Adults and Children 30 kg (66 lbs) or more: 0.3 to 0.5 mg (0.3 mL to 0.5 mL) of undiluted epinephrine administered intramuscularly or subcutaneously in the anterolateral aspect of the thigh, up to a maximum of 0.5 mg (0.5 mL) per injection, repeated every 5 to 10 minutes as necessary. Monitor clinically for reaction severity and cardiac effects.
Children less than 30 kg (66 lbs): 0.01 mg/kg (0.01 mL/kg) of undiluted epinephrine administered intramuscularly or subcutaneously in the anterolateral aspect of the thigh repeated every 5 to 10 minutes as necessary. Monitor clinically for reaction severity and cardiac effects.
Injection solution: 10 mL multiple dose amber glass vial containing 10 mg/10 mL (1 mg/mL) epinephrine as a sterile, nonpyrogenic, clear and colorless solution.
When Epinephrine Injection is administered intravenously, titrate the infusion while monitoring vital signs. Invasive arterial blood pressure monitoring and central venous pressure monitoring are recommended. Because of varying response to epinephrine, dangerously high blood pressure may occur [see Drug Interactions (7)].
When Epinephrine Injection is administered intravenously, the infusion site should be checked frequently for free flow. Avoid extravasation of epinephrine into the tissues, to prevent local necrosis. Blanching along the course of the infused vein, sometimes without obvious extravasation, may be attributed to vasa vasorum constriction with increased permeability of the vein wall, permitting some leakage. This also may progress on rare occasions to superficial slough. Hence, if blanching occurs, consider changing the infusion site at intervals to allow the effects of local vasoconstriction to subside.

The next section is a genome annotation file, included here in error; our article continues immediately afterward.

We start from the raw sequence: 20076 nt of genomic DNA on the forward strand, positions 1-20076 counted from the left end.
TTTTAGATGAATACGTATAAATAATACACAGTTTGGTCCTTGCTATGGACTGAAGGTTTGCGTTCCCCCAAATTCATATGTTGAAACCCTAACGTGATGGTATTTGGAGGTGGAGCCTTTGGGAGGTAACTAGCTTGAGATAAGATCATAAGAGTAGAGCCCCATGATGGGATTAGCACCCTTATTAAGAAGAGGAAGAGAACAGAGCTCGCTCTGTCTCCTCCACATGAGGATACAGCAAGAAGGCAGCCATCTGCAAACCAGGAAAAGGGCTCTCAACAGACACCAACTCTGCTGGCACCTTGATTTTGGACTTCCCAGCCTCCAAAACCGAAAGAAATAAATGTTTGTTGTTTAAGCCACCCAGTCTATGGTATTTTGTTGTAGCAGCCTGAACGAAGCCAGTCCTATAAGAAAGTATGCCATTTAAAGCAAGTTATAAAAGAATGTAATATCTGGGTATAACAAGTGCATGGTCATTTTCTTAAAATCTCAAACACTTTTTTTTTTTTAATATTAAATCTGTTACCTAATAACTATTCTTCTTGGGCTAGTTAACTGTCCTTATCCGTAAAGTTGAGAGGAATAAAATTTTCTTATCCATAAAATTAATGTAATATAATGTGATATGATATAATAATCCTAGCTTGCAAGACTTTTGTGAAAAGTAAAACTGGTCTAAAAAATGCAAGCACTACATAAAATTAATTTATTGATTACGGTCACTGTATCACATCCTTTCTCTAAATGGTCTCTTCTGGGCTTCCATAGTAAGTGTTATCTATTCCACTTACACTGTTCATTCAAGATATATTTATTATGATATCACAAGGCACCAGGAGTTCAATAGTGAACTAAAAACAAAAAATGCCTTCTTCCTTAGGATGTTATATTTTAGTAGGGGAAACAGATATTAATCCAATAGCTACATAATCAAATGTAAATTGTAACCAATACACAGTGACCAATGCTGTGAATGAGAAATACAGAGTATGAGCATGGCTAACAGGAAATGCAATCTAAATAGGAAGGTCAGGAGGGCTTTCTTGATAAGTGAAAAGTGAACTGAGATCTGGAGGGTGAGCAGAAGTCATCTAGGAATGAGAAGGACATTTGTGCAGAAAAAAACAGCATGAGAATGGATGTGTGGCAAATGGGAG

Antidote for Extravasation Ischemia: To prevent sloughing and necrosis in areas in which extravasation has taken place, infiltrate the area with 10 mL to 15 mL of saline solution containing from 5 mg to 10 mg of phentolamine , an adrenergic blocking agent. Use a syringe with a fine hypodermic needle, with the solution being infiltrated liberally throughout the area, which is easily identified by its cold, hard, and pallid appearance. Sympathetic blockade with phentolamine causes immediate and conspicuous local hyperemic changes if the area is infiltrated within 12 hours.
When Epinephrine Injection is used for the treatment of anaphylaxis, the most appropriate location for administration is into the anterolateral aspect of the thigh (vastus lateralis muscle) because of its location, size, and available blood flow. Injection into (or near) smaller muscles, such as in the deltoid, is not recommended due to possible differences in absorption associated with this use.
Do not administer repeated injections of epinephrine at the same site, as the resulting vasoconstriction may cause tissue necrosis.
Do not inject into buttock. Injection into the buttock may not provide effective treatment of anaphylaxis and has been associated with the development of Clostridial infections (gas gangrene). Cleansing with alcohol does not kill bacterial spores, and therefore, does not lower this risk.
Do not inject into digits, hands, or feet. Epinephrine is a strong vasoconstrictor. Accidental injection into the digits, hands or feet may result in loss of blood flow to the affected area and has been associated with tissue necrosis.
When Epinephrine Injection is administered intravenously, there is risk of pulmonary edema because of the peripheral constriction and cardiac stimulation produced. Treatment of pulmonary edema consists of a rapidly acting alpha-adrenergic blocking drug (such as phentolamine mesylate) and respiratory support.